“Just because it isn’t happening here, doesn’t mean it isn’t happening.” The Save the Children campaign puts the Syria crisis into clear focus.
We are so fortunate in this country to be free from the terrors that others face across the world. Yet, you cannot help but be shocked and moved by the heart-rending images of the unfolding crisis across the Mediterranean. Fathers, brothers, mothers and sisters, displaced by conflict and left in desperate need.
This is a complex problem. It will not be resolved with aid alone. This crisis is caused by a multitude of factors and we need a varied response.
Opperman is not a traditional Northumberland name. I write as someone whose family were migrants over a hundred years ago.
I am well aware of the humanitarian crisis in Syria and its neighbouring countries. I have travelled through the region over the last seven years, and last year spent time helping at the Nizip 2 refugee camp on the Turkey-Syria border, where I spoke to refugees, as well as Unicef, the Foreign and Commonwealth Office and Syrian opposition leaders.
The situation continues to escalate: the Assad regime clings on to power, ISIS continues to rampage. The aftermath, and how to deal with the sheer numbers of refugees, is dividing Europe.
Our record on aid to the region is second to none. The UK Government believes that providing aid is vital. We are spending £900million between Syria, Lebanon and Jordan. It is money well spent and we are making a difference; we are the second largest bilateral donor of aid in the world in response to the Syrian conflict. Our help has included providing over 18 million food rations and giving 1.6 million people access to clean water.
Britain can be proud that we are one of the only major countries in the world to deliver our commitment to spend 0.7 per cent of our GDP on aid — this is making a difference.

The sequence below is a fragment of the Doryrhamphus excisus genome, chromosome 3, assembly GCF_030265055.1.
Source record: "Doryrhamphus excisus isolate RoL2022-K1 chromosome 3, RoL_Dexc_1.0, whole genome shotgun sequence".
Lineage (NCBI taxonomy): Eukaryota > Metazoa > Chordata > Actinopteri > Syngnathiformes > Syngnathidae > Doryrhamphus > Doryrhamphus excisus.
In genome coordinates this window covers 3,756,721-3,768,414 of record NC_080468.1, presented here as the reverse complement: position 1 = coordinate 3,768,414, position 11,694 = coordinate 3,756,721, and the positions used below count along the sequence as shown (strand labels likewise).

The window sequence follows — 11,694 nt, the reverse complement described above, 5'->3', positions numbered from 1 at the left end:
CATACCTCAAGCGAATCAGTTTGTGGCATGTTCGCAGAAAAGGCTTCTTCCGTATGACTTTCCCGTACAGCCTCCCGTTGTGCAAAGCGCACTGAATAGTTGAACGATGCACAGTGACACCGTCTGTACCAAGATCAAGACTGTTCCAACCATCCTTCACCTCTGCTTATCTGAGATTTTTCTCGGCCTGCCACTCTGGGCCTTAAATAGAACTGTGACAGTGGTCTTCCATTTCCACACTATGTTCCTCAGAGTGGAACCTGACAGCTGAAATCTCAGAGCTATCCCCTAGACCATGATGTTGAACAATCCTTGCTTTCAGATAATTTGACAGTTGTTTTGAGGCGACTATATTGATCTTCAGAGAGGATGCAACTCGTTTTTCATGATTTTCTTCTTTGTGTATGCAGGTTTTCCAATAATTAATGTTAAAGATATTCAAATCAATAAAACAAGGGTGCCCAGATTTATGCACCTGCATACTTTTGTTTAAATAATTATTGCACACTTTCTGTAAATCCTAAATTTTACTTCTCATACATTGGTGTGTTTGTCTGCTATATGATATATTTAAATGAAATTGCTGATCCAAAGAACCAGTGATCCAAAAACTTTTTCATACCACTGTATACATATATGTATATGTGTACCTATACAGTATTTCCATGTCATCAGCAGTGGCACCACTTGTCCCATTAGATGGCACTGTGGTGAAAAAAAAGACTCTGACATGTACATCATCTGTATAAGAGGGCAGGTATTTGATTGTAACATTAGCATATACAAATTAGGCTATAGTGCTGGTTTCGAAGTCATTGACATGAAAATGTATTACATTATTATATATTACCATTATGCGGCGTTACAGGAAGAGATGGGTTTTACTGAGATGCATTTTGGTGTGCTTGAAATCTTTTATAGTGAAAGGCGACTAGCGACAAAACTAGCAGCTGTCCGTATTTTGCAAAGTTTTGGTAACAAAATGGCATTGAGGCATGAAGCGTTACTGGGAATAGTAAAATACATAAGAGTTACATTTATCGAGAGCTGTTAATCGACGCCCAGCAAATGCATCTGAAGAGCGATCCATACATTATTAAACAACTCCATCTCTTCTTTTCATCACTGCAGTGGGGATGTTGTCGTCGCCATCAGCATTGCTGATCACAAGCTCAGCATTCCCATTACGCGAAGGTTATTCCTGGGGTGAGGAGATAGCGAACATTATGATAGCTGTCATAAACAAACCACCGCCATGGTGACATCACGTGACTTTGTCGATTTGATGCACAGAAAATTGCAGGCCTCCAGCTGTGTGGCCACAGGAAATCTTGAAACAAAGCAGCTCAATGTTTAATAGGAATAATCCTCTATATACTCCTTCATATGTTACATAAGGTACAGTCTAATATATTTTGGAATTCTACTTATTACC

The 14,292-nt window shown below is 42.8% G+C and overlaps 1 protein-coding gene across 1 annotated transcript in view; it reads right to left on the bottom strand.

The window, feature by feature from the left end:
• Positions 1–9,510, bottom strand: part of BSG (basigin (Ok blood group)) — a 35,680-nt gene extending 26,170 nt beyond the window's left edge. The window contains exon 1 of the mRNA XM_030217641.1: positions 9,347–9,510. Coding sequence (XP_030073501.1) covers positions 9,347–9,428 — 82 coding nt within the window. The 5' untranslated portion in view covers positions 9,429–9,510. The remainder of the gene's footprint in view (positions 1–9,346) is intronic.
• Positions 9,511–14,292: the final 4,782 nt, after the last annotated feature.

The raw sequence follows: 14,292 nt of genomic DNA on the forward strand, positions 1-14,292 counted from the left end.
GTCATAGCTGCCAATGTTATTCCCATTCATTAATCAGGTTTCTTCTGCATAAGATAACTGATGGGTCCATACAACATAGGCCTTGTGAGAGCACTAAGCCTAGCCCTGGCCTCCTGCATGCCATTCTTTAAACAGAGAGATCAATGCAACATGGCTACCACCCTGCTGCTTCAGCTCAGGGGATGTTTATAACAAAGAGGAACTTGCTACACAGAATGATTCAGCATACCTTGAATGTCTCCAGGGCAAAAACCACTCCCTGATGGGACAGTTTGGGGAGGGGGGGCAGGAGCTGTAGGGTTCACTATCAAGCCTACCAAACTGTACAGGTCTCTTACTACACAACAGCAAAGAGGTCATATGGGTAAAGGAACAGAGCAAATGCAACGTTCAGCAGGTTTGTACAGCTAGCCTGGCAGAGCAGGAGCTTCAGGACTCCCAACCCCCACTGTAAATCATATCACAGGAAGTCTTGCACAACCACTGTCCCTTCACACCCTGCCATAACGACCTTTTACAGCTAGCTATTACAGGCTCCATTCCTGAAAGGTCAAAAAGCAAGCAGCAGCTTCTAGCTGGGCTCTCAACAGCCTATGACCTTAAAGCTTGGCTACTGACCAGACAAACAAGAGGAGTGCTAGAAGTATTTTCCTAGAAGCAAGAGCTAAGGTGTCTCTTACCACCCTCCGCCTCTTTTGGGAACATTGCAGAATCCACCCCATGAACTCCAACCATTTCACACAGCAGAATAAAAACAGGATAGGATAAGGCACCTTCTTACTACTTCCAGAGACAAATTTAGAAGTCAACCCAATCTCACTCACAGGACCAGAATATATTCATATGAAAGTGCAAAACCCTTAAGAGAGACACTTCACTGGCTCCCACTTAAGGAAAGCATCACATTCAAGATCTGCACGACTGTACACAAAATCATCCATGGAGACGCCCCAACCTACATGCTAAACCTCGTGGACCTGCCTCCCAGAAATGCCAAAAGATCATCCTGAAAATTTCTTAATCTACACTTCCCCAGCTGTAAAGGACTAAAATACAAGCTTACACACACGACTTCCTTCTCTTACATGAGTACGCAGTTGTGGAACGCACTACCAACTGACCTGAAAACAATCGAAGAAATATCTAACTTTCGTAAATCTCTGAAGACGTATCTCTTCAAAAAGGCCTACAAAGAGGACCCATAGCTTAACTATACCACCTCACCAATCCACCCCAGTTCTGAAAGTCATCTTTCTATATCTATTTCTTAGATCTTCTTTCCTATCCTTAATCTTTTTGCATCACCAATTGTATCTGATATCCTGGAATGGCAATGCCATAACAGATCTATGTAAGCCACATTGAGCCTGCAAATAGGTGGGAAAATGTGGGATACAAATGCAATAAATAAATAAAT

However, this is a complex problem. It will not be resolved with aid alone. This crisis is caused by a multitude of factors and we need a varied response.
Since the Syrian crisis began in 2011, over 85 per cent of asylum applications have been granted; almost 5,000 Syrians have been granted asylum in the UK. We also operate three re-settlement routes; these enable people to settle in the UK. The Gateway programme has run for ten years and has re-settled almost 6,400 people, with the aim to re-settle around 750 per year.
However, more needs to be done. That is why on September 7, the Prime Minister announced an expansion of our existing Syrian Vulnerable Persons Relocation Scheme. Through this, we expect to re-settle 20,000 Syrians during this Parliament. This is in addition to those we re-settle under our Gateway and Mandate programmes, and the thousands of people who receive protection under normal procedures.
We are working closely with the UN High Commissioner for Refugees to identify some of the most vulnerable and bring them to the UK. The criteria for the scheme will be expanded to ensure more of those in need are re-settled.
Please be assured that the Government will continue to play a leading role in formulating a plan to deal with this situation and will continue to support humanitarian aid.
The real difficult issue is our approach to UK/UN involvement in the prevention of the decline of nations and the rise of terrorism. Interventions in Iraq and Afghanistan have left an impact. This has strongly reduced the desire of the public to put our soldiers in harm’s way in foreign lands; but we in the UN countries will need to address this at some stage soon. Should we be doing more to prevent the utter destruction of Syria?
Sadly, the conflict in Syria and the migrant crisis will not be solved quickly. I fear there will be more upsetting images and harrowing stories before this is resolved.
Yet, this Government is acting: as the second largest donor and by taking refugees. This crisis might not be happening here — but we know that it is happening, and we are responding.